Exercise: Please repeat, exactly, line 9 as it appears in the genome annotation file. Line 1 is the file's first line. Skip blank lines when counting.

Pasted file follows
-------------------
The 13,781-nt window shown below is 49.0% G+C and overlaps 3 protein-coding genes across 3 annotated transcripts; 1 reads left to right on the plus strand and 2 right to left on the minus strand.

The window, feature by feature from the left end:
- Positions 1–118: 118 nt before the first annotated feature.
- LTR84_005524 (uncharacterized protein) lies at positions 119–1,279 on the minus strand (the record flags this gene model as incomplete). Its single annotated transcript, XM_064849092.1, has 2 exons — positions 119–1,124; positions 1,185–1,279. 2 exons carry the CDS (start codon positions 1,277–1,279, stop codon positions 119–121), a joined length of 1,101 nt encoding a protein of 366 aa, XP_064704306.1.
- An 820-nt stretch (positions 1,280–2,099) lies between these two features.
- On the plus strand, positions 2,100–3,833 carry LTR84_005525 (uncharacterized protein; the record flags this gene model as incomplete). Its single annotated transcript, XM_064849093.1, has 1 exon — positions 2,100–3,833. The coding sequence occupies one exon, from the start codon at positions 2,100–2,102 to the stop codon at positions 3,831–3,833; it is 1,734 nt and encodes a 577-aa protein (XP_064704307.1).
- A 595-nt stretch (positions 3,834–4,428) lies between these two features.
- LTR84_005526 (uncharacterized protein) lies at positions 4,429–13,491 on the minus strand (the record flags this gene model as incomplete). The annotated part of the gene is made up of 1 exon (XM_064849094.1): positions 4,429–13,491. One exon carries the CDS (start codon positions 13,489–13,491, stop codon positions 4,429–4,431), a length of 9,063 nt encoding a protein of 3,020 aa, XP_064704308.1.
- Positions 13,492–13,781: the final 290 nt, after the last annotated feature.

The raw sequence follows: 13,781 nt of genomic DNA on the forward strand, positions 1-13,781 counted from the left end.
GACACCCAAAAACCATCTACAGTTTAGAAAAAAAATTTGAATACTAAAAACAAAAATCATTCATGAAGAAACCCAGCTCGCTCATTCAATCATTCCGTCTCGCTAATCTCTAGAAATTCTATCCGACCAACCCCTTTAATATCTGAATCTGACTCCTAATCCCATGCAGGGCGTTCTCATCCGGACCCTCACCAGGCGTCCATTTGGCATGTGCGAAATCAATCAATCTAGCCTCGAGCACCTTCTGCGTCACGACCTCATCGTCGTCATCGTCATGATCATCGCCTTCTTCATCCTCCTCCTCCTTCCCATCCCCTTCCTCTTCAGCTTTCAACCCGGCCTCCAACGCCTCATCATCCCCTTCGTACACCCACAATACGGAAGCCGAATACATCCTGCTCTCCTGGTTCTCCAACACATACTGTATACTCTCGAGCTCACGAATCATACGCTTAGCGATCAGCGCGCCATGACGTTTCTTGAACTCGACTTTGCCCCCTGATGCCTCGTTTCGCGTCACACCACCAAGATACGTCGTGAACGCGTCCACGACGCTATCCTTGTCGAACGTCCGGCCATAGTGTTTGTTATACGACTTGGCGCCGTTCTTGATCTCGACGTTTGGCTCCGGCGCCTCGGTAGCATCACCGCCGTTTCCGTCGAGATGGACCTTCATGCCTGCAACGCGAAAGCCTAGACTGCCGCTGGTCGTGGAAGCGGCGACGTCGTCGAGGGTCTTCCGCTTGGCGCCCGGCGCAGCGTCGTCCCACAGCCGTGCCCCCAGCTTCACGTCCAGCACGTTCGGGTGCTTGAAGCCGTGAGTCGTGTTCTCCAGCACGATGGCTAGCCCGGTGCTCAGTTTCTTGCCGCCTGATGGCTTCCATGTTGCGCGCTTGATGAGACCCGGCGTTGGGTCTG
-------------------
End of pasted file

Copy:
- Positions 13,492–13,781: the final 290 nt, after the last annotated feature.